China and the True Jesus: Charisma and Organization in a Chinese Christian Church by Melissa Wei-Tsing Inouye
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Overview: In 1917, the Beijing silk merchant Wei Enbo’s vision of Jesus sparked a religious revival, characterized by healings, exorcisms, tongues-speaking, and, most provocatively, a call for a return to authentic Christianity that challenged the Western missionary establishment in China. This revival gave rise to the True Jesus Church, China’s first major native denomination. The church was one of the earliest Chinese expressions of the twentieth century charismatic and Pentecostal tradition which is now the dominant mode of twenty-first century Chinese Christianity. To understand the faith of millions of Chinese Christians today, we must understand how this particular form of Chinese community took root and flourished even throughout the wrenching changes and dislocations of the past century.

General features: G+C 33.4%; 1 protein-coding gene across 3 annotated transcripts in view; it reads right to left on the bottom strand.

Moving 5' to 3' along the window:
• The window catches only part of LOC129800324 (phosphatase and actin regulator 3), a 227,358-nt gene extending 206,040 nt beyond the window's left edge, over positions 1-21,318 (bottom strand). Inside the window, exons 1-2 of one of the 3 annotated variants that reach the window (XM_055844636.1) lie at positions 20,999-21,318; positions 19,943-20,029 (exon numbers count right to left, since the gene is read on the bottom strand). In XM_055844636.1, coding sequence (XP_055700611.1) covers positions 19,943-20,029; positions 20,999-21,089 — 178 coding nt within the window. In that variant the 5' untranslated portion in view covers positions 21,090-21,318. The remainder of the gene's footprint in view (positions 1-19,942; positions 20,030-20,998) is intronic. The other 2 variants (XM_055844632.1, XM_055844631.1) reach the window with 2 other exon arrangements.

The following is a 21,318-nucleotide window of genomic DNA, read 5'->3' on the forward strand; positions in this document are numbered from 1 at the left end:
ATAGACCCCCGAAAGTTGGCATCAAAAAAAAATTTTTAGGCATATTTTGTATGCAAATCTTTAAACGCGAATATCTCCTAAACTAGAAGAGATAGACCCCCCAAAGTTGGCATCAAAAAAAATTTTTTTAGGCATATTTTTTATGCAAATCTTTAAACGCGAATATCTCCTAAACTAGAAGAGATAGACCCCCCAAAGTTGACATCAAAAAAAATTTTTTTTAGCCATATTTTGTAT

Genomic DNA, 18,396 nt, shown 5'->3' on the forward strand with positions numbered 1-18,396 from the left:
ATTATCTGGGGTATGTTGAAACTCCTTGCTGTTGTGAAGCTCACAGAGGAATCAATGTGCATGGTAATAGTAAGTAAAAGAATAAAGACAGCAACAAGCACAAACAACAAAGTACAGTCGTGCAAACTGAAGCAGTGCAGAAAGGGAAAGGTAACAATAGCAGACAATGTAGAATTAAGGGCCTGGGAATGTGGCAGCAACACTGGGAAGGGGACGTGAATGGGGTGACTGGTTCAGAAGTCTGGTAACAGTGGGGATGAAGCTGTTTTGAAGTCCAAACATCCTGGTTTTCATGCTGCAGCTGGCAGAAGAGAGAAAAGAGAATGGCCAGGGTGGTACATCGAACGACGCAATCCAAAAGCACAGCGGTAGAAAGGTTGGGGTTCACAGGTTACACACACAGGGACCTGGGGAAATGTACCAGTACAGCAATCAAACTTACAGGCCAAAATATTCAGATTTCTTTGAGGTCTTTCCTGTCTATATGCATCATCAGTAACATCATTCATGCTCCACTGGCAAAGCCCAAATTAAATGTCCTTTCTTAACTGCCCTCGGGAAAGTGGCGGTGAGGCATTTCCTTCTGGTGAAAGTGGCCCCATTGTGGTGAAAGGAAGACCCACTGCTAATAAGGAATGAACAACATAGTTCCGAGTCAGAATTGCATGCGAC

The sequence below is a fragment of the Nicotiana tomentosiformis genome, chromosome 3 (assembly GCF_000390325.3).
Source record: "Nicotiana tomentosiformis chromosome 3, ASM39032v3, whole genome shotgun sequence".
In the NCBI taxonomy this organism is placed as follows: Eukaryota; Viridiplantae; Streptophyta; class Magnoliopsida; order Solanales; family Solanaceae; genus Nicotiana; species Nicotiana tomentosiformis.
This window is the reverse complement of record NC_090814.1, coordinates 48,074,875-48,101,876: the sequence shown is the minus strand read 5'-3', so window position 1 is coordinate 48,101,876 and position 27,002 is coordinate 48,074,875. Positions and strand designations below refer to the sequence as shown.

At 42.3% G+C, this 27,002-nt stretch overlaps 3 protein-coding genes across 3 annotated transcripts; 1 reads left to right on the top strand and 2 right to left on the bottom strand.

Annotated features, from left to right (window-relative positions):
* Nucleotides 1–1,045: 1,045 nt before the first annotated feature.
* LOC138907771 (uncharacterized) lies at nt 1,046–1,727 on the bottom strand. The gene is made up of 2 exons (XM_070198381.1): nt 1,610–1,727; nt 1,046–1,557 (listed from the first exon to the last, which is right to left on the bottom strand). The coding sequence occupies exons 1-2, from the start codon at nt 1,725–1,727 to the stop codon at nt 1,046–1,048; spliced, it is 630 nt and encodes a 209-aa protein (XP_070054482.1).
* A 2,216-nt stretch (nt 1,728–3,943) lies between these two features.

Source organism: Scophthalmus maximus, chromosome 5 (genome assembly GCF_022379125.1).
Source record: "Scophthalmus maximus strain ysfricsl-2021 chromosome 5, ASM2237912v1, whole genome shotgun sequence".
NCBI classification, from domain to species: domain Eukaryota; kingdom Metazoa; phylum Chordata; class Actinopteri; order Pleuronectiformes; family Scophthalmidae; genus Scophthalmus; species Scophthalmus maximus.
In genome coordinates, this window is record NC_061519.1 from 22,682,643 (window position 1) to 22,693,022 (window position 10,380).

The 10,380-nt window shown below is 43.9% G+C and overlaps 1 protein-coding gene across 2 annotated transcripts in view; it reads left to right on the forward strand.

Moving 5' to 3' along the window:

The church’s history links together key themes in modern Chinese social history, such as longstanding cultural exchange between China and the West, imperialism and globalization, game-changing advances in transport and communications technology, and the relationship between religious movements and the state in the late Qing (circa 1850-1911), Republican (1912-1949), and Communist (1950-present-day) eras.
Vivid storytelling highlights shifts and tensions within Chinese society on a human scale. How did mounting foreign incursions and domestic crises pave the way for Wei Enbo, a rural farmhand, to become a wealthy merchant in the early 1900s? Why did women in the 1920s and 30s, such as an orphaned girl named Yang Zhendao, devote themselves so wholeheartedly to a patriarchal religious system? What kinds of pressures induced church leaders in a meeting in the 1950s to agree that "Comrade Stalin" had saved many more people than Jesus?
This book tells the striking but also familiar tale of the promise and peril attending the collective pursuit of the extraordinary-how individuals within the True Jesus Church in China over the past century have sought to muster divine and human resources to transform their world.
Genre: Non-Fiction > Faith, Beliefs & Philosophy